UK business secretary Vince Cable has received a mixed response to new proposals designed to protect landlords from “unfair practices” by pub companies.
UK business secretary Vince Cable
Announcing plans to establish an independent adjudicator, Cable also outlined his intention to draw up a statutory code, saying that attempts last year to encourage self-regulation had fallen short of the necessary measures.
The new code will cover issues including rent and the price publicans pay for beer, as well as having the authority to deal with disputes between pubcos and their landlords and impose fines. It is expected to apply only to pubcos which own more than 500 tied leases.
In particular, the code aims to prevent abuses of the beer tie, which forces landlords to stock certain brands. The move is designed to support the principle that there should be a level playing field across the UK’s tied and free pubs.
Stressing the “real hardship” facing many UK pubs, Cable remarked: “Some of this is due to pubcos exploiting and squeezing their publicans by unfair practices and a focus on short-term profits. Four Select Committee reviews since 2004 have highlighted these problems.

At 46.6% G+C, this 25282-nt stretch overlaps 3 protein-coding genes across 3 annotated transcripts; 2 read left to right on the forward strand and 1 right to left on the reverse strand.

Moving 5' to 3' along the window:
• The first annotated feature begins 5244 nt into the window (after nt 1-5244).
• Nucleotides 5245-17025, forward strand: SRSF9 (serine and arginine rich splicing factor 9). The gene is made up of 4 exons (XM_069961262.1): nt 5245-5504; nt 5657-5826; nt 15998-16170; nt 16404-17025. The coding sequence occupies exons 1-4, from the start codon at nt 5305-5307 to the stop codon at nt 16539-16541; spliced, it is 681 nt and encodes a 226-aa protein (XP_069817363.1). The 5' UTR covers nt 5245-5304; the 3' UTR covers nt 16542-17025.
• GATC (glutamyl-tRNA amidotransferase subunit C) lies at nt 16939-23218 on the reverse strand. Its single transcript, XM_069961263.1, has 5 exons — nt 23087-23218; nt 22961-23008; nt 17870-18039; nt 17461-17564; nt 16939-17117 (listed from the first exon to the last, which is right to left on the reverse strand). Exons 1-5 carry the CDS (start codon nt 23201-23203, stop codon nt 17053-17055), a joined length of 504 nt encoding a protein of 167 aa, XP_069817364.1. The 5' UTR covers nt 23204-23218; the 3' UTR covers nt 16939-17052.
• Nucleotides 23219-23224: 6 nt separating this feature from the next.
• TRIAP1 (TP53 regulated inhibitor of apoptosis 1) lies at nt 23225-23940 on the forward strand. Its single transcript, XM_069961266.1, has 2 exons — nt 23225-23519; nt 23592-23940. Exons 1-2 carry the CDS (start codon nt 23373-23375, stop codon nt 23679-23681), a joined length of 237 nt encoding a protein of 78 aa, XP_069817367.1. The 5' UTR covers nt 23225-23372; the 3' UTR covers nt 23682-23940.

Announcing the plan ahead of a debate taking place in Parliament today on the issue, Cable argued: “It is clear that the self-regulatory approach was not enough.”
Instead, he insisted: “A change in the law is now needed to shift behaviour,” adding: “I hope these measures mean publicans are given a fairer chance at running their pub, which in turn will help them grow their businesses instead of losing them.”
There was a mixed response to this announcement from the pub sector, with the British Beer and Pub Association describing itself as “disappointed” by the decision to abandon self-regulation.
Jonathan Neame, chairman of the BBPA, commented: “It is disappointing that self-regulation has not been given a proper chance to work, after all the hard work from the BBPA, ALMR, FLVA, BII, and other industry colleagues on Version Six of the Code of Practice.
“However, today’s announcement does at least provide some clarity and certainty over the direction of policy. In the consultation, we will be urging the Government to ensure that any statutory process is light-touch and cost-effective, to protect consumers from bearing the brunt of unreasonable additional costs.
Meanwhile, the news was welcomed by the Campaign for Real Ale (CAMRA) whose chief executive, Mike Benner responded: “Over 3,500 tied public houses have been lost since the start of 2009. Many of these will have been lost as a result of excessive rents and by being forced to buy beer at up to 50% above market rates.”
As a result, Benner continued, “CAMRA fully endorses the Government’s wish to ensure that tied publicans are no worse off than free of tie publicans.” He also cited a 2011 report by the Institute for Public Policy Research which suggested that 46% of tied publicans earn less than £15,000 per year in contrast to 22% of free of tie publicans.
A formal consultation on these proposed measures is due to launch this Spring.